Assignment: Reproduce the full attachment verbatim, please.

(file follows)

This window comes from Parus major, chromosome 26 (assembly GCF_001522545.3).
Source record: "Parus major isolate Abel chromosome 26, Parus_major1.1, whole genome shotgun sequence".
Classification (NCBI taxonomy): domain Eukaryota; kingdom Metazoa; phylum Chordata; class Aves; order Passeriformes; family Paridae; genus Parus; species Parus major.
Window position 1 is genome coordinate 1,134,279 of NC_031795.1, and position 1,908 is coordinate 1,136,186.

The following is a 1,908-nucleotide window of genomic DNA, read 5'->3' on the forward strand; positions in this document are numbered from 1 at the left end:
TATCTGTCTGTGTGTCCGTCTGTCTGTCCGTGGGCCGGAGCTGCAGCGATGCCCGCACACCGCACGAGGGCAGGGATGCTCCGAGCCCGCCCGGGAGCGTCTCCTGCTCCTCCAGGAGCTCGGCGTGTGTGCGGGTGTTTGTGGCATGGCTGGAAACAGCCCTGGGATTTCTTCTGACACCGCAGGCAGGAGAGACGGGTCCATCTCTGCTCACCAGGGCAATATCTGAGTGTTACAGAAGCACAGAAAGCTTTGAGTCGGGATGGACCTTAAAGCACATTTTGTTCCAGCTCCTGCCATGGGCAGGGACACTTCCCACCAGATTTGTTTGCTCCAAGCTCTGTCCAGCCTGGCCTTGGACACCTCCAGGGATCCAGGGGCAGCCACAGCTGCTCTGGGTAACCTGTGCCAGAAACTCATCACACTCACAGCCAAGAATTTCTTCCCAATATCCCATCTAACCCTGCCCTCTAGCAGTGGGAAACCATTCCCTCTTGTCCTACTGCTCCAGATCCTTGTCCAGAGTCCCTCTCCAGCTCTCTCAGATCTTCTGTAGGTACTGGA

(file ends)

This window comes from Parus major, chromosome 26 (assembly GCF_001522545.3).
Source record: "Parus major isolate Abel chromosome 26, Parus_major1.1, whole genome shotgun sequence".
Classification (NCBI taxonomy): domain Eukaryota; kingdom Metazoa; phylum Chordata; class Aves; order Passeriformes; family Paridae; genus Parus; species Parus major.
Window position 1 is genome coordinate 1,134,279 of NC_031795.1, and position 1,908 is coordinate 1,136,186.

The following is a 1,908-nucleotide window of genomic DNA, read 5'->3' on the forward strand; positions in this document are numbered from 1 at the left end:
TATCTGTCTGTGTGTCCGTCTGTCTGTCCGTGGGCCGGAGCTGCAGCGATGCCCGCACACCGCACGAGGGCAGGGATGCTCCGAGCCCGCCCGGGAGCGTCTCCTGCTCCTCCAGGAGCTCGGCGTGTGTGCGGGTGTTTGTGGCATGGCTGGAAACAGCCCTGGGATTTCTTCTGACACCGCAGGCAGGAGAGACGGGTCCATCTCTGCTCACCAGGGCAATATCTGAGTGTTACAGAAGCACAGAAAGCTTTGAGTCGGGATGGACCTTAAAGCACATTTTGTTCCAGCTCCTGCCATGGGCAGGGACACTTCCCACCAGATTTGTTTGCTCCAAGCTCTGTCCAGCCTGGCCTTGGACACCTCCAGGGATCCAGGGGCAGCCACAGCTGCTCTGGGTAACCTGTGCCAGAAACTCATCACACTCACAGCCAAGAATTTCTTCCCAATATCCCATCTAACCCTGCCCTCTAGCAGTGGGAAACCATTCCCTCTTGTCCTACTGCTCCAGATCCTTGTCCAGAGTCCCTCTCCAGCTCTCTCAGATCTTCTGTAGGTACTGGA